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Learners’ Strategies for Transliterating English Loanwords into Katakana

Author(s): Esther Lovely

Journal: New Voices : A Journal for Emerging Scholars of Japanese Studies in Australia and New Zealand
ISSN 1833-5233

Volume: 4;
Start page: 100;
Date: 2011;
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Keywords: Katakana | loanwords | transliteration | strategies | JFL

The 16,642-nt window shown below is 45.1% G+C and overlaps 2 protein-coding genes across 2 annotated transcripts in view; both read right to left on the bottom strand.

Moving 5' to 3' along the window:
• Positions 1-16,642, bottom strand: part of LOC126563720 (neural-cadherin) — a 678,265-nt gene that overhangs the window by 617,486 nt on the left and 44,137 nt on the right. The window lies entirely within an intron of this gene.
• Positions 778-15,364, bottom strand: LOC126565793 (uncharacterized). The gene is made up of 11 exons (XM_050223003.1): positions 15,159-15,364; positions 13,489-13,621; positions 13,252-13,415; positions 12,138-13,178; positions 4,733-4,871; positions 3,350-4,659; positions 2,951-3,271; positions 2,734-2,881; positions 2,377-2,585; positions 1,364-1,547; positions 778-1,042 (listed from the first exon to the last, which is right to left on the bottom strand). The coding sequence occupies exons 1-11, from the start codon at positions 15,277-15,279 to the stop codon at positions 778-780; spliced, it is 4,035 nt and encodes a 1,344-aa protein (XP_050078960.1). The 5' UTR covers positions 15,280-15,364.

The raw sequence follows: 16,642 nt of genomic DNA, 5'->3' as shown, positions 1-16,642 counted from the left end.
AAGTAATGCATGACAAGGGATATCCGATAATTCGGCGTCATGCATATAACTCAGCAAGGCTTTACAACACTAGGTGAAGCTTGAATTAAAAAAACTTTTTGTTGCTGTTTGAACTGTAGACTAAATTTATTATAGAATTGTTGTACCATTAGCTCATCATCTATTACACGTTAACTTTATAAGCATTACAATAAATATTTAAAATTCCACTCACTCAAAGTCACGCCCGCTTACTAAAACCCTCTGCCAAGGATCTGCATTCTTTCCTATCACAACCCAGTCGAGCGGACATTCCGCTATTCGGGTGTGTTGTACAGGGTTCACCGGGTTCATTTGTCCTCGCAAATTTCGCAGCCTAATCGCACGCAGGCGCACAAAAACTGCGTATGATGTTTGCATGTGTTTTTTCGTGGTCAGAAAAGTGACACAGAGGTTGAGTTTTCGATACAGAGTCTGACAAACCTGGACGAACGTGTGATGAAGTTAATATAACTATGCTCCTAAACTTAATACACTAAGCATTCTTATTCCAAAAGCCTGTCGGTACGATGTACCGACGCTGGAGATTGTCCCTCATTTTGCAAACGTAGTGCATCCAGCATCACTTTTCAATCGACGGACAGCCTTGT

Post-World War II, the Japanese language has experienced massive influxes of foreign words and expressions into its lexicon, known as “loanwords” or borrowings. These lexical items are commonly written in Japanese using katakana symbols. Transliterating these words into katakana accurately is a primary source of difficulty for foreign learners of Japanese. Previous studies in the field of learners’ transliteration of foreign loanwords have focused mainly on error analysis and no formal study has investigated the basis for learners’ methods of transliteration.Using a combination of interviews and think-aloud procedures, 21 students at the University of Queensland, who were studying 1st year Japanese courses, were surveyed. The students transliterated a list of selected loanwords and expressions into katakana, while responding to inquiries about their transliterations and verbalising their mental processes. These interviews were then analysed for evidence of strategies. The students also completed a short survey on their learning background and exposure to the Japanese language outside the classroom. Strategies were subsequently identified and the answers to the surveys were analysed for evidence of correlations between students with a higher level of accuracy in transliteration and their strategies and extra-curricular exposure.

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